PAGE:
Nephrology Fellowship Program

My interest is in finding ways to promote medical education. My focus is on leveraging social media to enhance learning in nephrology. I serve as the associate director for the Nephrology Social Media Collective (NSMC) internship and member of the board of directors of nephrology journal club (NephJC), a non-profit organization dedicated to enhancing free online medical education in nephrology. I am also co-founder and advisory board member of the first nephrology blog associated with a journal- AJKD blog, the official blog of the American Journal of Kidney Diseases. Co-creator of the popular educational project NephMadness. Past deputy editor of Renal Fellow Network where I continue to remain as faculty lead. I am currently a member of the Nephrology Board of the American Board of Internal Medicine, the Scientific and Clinical Education Lifelong learning Committee Chair, Kidney in Cardiovascular Disease Council of the American Heart Association and am a fellow of the American Society of Nephrology, the American Heart Association, and the National Kidney Foundation. 

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Stephen Richard Smith

Professor of Medicine

Ongoing work focuses on problems of immediate clinical relevance in renal and pancreas transplantation, including issues related to immunosuppression, infection, and cardiovascular events as well as hypertension.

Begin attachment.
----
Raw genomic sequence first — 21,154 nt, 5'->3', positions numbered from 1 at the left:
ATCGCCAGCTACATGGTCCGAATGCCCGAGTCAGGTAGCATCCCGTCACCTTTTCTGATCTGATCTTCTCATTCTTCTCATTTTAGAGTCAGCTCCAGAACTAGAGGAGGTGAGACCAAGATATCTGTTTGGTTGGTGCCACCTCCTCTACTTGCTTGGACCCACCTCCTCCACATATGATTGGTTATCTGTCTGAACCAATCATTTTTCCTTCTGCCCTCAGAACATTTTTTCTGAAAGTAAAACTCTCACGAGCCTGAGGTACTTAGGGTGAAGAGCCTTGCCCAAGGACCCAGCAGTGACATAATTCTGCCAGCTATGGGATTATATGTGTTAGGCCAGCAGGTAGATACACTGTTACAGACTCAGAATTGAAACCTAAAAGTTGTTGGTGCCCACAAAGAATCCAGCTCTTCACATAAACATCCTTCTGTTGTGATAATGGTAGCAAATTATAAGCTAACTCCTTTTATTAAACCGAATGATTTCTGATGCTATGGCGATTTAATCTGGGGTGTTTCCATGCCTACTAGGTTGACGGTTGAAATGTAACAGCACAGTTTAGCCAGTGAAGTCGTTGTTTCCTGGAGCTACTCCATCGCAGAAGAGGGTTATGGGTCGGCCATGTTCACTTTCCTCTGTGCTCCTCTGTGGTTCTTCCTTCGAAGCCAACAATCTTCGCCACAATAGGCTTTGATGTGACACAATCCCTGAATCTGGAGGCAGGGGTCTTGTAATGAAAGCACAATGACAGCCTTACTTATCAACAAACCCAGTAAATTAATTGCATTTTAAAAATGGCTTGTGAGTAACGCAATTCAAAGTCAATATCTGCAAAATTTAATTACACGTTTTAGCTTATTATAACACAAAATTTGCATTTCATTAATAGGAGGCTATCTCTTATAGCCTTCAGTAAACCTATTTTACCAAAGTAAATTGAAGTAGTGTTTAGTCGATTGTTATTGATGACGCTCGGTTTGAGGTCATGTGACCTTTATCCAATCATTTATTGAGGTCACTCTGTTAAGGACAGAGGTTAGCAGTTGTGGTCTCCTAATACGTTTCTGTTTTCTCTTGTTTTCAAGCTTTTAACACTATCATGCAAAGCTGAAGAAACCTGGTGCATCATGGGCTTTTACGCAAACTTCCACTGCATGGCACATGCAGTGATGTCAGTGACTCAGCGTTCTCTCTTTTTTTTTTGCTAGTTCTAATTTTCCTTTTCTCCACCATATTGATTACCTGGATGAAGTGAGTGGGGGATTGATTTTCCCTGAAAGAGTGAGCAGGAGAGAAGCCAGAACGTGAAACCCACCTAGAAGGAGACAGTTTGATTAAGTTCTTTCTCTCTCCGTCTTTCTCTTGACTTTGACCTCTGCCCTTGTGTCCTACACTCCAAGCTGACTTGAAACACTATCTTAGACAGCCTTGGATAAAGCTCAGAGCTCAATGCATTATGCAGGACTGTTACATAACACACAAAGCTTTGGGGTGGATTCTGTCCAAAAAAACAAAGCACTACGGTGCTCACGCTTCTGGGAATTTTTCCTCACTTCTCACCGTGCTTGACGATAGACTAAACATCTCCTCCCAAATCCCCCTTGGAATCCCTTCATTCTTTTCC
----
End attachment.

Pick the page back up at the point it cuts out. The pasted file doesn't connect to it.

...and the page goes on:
Research methodologies employed include randomized clinical trials, cohort studies, and retrospective multivariable analyses based on the transplant database. 


David Noble Howell

Professor of Pathology

A major focus of both my clinical practice and investigative work is the diagnosis and treatment of disorders affecting solid-organ transplant recipients, particularly infectious complications. For the past 15 years, I have served as the primary pathologist for one of the largest lung transplant programs in the world; in the process contributing to over 20 peer-reviewed publications on complications of lung transplantation, including infections, gastroesophageal reflux, tumors, and antibody-mediated rejection; and writing a major book chapter on the subject (Howell DN and Palmer SM, Pathology of the Lung Transplant. 2006. In: Lynch JP, Ross D, eds. Lung and Heart-Lung Transplantation. Marcel Dekker, Inc., New York, pp. 683-722). I have also been the primary pathologist for Duke's renal and liver transplant programs, authoring or co-authoring a wide variety of journal articles and a book chapter in these areas (e.g., Plumb et al., Transplantation 2006;82:1224-1224; Snyder et al., Am. J. Respir. Crit. Care Med. 2010;181:1391-1396).